2answers
38 views

Could you help me remember a specific military-related verb having to do with movement?

What I know about the word is as follows: —It is a verb. —Its meaning relates to movement. —The word is used in the context of the military/army/troops. —It is between two and three syllables long....
0
votes
0answers
32 views

Is it “whether any match any other” or “whether any matches any other”

I'm writing documentation for a fingerprint matcher and my colleague brought up that instead of "Takes in a collection of fingerprints, identifies whether any match any other fingerprint in the ...
1
vote
2answers
38 views

Can “tightrope” be used as a verb?

Can tightrope be used as a verb? Or is it strictly a noun? Example from my work in progress: As most young children do, I acted upon the irresistible urge to tightrope, on top of the cobblestone. ...
10
votes
6answers
1k views

Verb for replacing common words with unnecessary jargon? [duplicate]

Some people like to exchange common words for unnecessarily technical jargon. For example, Your friend: I partook in ornithological observation You: You mean you went birdwatching? Is there a ...
0
votes
1answer
30 views

Forward someone to someone?

The contest is: I have emailed a colleague (A) for some information about a project. Since he left the company he provided me the email address of the new colleague (B) I have to email. When I email ...
6
votes
2answers
275 views

Grammatical explanation for the different use of ‘continue’ and ‘continues’

My Vietnamese friend was signing a wedding card and wrote, “I hope your love continue to grow”. I pointed out that she should have said ”continues to grow”. She replied that someone else wrote, “May ...
1
vote
3answers
293 views

Passive verb that means “to falsely declare someone to be a liar”?

I am looking for a single verb that means "to declare (one) a liar" or "to accuse (one) of being a liar" - a verb that can take an agent. For example, I could replace "was declared a lair" in the ...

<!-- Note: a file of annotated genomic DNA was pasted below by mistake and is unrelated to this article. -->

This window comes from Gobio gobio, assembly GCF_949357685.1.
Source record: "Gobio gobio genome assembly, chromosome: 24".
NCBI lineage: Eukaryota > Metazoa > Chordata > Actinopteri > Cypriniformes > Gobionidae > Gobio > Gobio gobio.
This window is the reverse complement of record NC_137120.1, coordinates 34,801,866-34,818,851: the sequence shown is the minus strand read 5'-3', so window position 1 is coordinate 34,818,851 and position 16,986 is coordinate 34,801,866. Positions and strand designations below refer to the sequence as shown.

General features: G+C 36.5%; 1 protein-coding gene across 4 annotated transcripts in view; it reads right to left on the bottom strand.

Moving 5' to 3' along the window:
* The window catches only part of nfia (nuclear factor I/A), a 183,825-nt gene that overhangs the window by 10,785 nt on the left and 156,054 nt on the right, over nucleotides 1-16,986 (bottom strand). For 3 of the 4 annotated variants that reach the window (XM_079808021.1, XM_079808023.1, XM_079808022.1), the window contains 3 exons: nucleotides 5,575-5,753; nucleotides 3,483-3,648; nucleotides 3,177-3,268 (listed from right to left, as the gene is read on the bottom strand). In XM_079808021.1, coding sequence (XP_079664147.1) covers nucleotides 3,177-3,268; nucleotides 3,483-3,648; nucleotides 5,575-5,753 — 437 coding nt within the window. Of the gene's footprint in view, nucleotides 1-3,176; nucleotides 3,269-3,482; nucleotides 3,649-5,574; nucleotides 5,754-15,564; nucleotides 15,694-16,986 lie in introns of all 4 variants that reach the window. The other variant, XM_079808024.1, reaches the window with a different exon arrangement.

0
votes
0answers
49 views

Is this verb usage correct? authors are recommended [migrated]

For research articles of any type, authors are recommended to look at the EQUATOR network Seems to me authors don't get recommended. Should be "we recommend that authors..." or "authors should...."
0
votes
1answer
39 views

Usage with noun phrases

During the interview he promoted a new book, his brutally honest and funny memoir. So this is a noun phrase in apposition, but is that what defines it as a noun phrase in this example (being in ...
0
votes
1answer
30 views

Tense switching when describing an action

What is it called when the tense switches in the middle of a clause? “But, sir,” said Harry, making valiant efforts not to sound argumentative, “it all comes to the same thing, doesn't it? I've got ...
0
votes
0answers
41 views

Allowing entry and exit: the verbs

If we use admit as the verb for the process of allowing/permitting entry, what verb should properly be used to mean allowing exit, in the same context? As in, "He admitted three of us." Also, "...
1
vote
1answer
27 views

Verbs that describe user Do's and Don'ts

A lot of websites have code of conduct that describe user do's and don'ts. For example: "Stack Exchange <verb1> users to post relevant and constructive answers and <verb2> users to post off-...
2
votes
0answers
45 views

Is “let” a modal? [migrated]

Must the verb that follow let always be an infinitive regardless of the context, even in a reported speech? For example, He told us to let him saw her one last time. Is that correct?
0
votes
0answers
3 views

using verb with a specified time [migrated]

I have a sentence: "I will be dead by soon" And there is my question. Can I use some action adding an adverb with "by" like that. I know that "I will be dead by noon" will do, but what about this ...
2
votes
2answers
72 views

“receive” is to “send” what “???” is to “scatter”

I am looking for a word in English that is a synonym for receive but is specific for the process of another scattering something to many rather than just sending individually. If one entity sends ...
-1
votes
0answers
19 views

The use of “to” in the sentence [duplicate]

A big THANK YOU to all of you, for helping us to celebrate our wedding anniversary. or A big THANK YOU to all of you, for helping us celebrate our wedding anniversary.
1
vote
1answer
16 views

Tense/construction of verb following 'looked at'